February 3, 2003 - Peace Corps Press Release: President Bush Announces 2004 Budget; Peace Corpsí Funding to Increase

Peace Corps Online: Peace Corps News: Headlines: Peace Corps Headlines - 2003: 02 February 2003 Peace Corps Headlines: February 3, 2003 - Peace Corps Press Release: President Bush Announces 2004 Budget; Peace Corpsí Funding to Increase

By Admin1 (admin) on Tuesday, February 04, 2003 - 10:32 am: Edit Post

President Bush Announces 2004 Budget; Peace Corpsí Funding to Increase





Read and comment on this Peace Corps Press Release that President Bush has submited his budget for fiscal year 2004, which would provide the Peace Corps with $359 million dollars. The increased funding is part of the Presidentís five-year plan to double the number of volunteers serving in the Peace Corps by 2007. Read the story at:

President Bush Announces 2004 Budget; Peace Corpsí Funding to Increase*

* This link was active on the date it was posted. PCOL is not responsible for broken links which may have changed.



President Bush Announces 2004 Budget; Peace Corpsí Funding to Increase

WASHINGTON, D.C., February 3, 2003 Ė Today, President Bush unveiled his budget for fiscal year 2004, which would provide the Peace Corps with $359 million dollars. The increased funding is part of the Presidentís five-year plan to double the number of volunteers serving in the Peace Corps by 2007.

During his 2002 State of the Union address, President Bush called on all Americans to devote 4,000 hours or two years over a lifetime to volunteer service either domestically or abroad. Since that announcement, Peace Corps has seen an increase in applications of approximately 15 percent. Moreover, the demand for Peace Corps volunteers overseas continues to increase.

The Peace Corps provides practical assistance to developing countries by sharing Americaís most precious resource, its people. Through the work and contributions of its volunteers over the past 42 years, the Peace Corps has emerged as a model of success for encouraging sustainable development at the grass-roots level. However, the Peace Corps is much more than a development agency. Its larger purpose is to empower people in developing countries to take charge of their own future and strengthen the bonds of friendship and understanding between Americans and the people of other cultures.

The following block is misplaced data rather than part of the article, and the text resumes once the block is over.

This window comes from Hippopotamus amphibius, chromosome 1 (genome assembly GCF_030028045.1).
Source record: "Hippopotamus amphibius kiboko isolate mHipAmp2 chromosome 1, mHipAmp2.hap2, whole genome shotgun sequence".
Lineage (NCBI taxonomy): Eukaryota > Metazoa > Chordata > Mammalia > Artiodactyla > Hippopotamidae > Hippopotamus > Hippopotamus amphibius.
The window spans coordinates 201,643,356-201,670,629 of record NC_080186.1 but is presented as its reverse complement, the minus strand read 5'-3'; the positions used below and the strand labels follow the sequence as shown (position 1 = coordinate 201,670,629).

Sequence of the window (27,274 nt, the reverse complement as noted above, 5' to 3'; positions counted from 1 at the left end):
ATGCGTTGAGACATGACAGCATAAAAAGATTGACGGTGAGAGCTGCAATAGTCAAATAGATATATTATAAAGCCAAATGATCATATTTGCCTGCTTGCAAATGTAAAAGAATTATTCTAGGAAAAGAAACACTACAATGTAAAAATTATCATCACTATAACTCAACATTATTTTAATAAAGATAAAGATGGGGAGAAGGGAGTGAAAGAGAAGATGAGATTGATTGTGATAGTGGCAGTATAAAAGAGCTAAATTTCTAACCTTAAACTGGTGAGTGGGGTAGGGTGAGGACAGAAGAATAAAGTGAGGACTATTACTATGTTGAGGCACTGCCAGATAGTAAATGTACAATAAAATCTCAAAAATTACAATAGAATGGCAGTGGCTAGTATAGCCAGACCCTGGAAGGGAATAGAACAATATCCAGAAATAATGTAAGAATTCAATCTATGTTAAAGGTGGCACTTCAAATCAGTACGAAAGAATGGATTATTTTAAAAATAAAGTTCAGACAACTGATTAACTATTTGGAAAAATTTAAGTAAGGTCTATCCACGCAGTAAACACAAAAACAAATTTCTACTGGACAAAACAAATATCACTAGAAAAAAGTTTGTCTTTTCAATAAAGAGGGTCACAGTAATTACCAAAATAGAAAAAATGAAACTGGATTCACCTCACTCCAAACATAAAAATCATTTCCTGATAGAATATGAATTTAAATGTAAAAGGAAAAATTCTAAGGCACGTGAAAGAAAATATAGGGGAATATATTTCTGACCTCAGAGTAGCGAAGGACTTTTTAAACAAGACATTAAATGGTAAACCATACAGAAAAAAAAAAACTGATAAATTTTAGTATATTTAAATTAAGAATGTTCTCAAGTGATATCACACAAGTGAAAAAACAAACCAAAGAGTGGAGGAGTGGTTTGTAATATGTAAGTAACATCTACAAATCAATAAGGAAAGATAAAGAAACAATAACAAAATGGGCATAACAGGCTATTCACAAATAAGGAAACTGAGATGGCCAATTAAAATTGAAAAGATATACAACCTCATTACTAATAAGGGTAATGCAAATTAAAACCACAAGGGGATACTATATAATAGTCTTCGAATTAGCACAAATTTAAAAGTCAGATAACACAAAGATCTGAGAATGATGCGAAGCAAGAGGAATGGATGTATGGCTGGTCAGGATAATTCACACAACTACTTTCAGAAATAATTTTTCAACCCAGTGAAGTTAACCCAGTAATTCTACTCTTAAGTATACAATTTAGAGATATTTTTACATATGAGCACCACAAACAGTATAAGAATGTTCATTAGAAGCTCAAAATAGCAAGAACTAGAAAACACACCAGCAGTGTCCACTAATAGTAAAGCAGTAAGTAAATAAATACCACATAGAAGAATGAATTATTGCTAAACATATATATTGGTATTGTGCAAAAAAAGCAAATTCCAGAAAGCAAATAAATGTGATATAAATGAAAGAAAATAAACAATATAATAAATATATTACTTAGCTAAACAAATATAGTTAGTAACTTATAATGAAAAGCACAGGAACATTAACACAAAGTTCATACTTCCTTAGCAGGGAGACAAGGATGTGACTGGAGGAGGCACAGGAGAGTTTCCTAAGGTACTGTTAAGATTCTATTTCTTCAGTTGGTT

The men and women who serve as Peace Corps volunteers reflect the rich diversity of our country and represent some of the finest characteristics of the American people. Volunteers have a strong work ethic, a generosity of spirit, a commitment to service and an approach to problems that is both optimistic and pragmatic. They speak the local language and adopt the cultures and customs of the people they serve. In the process, volunteers share and represent the culture and values of the American people, earning respect and admiration for our country among people who may never meet another American.

Volunteer safety and security will continue to be the number one priority of the Peace Corps as the agency continues its admirable record of service that is recognized around the world. The Peace Corps devotes significant resources to maximize the safety of volunteers and to ensure they are given the training, support, and information needed for a safe experience.

Since 1961, more than 168,000 volunteers have served in the Peace Corps, working in such diverse fields as education, health and HIV/AIDS awareness and education, information technology, business development, the environment, and agriculture. Peace Corps volunteers must be U.S. citizens and at least 18 years of age. Peace Corps service is a two-year commitment.

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This story has been posted in the following forums: : Headlines; Peace Corps - Congress

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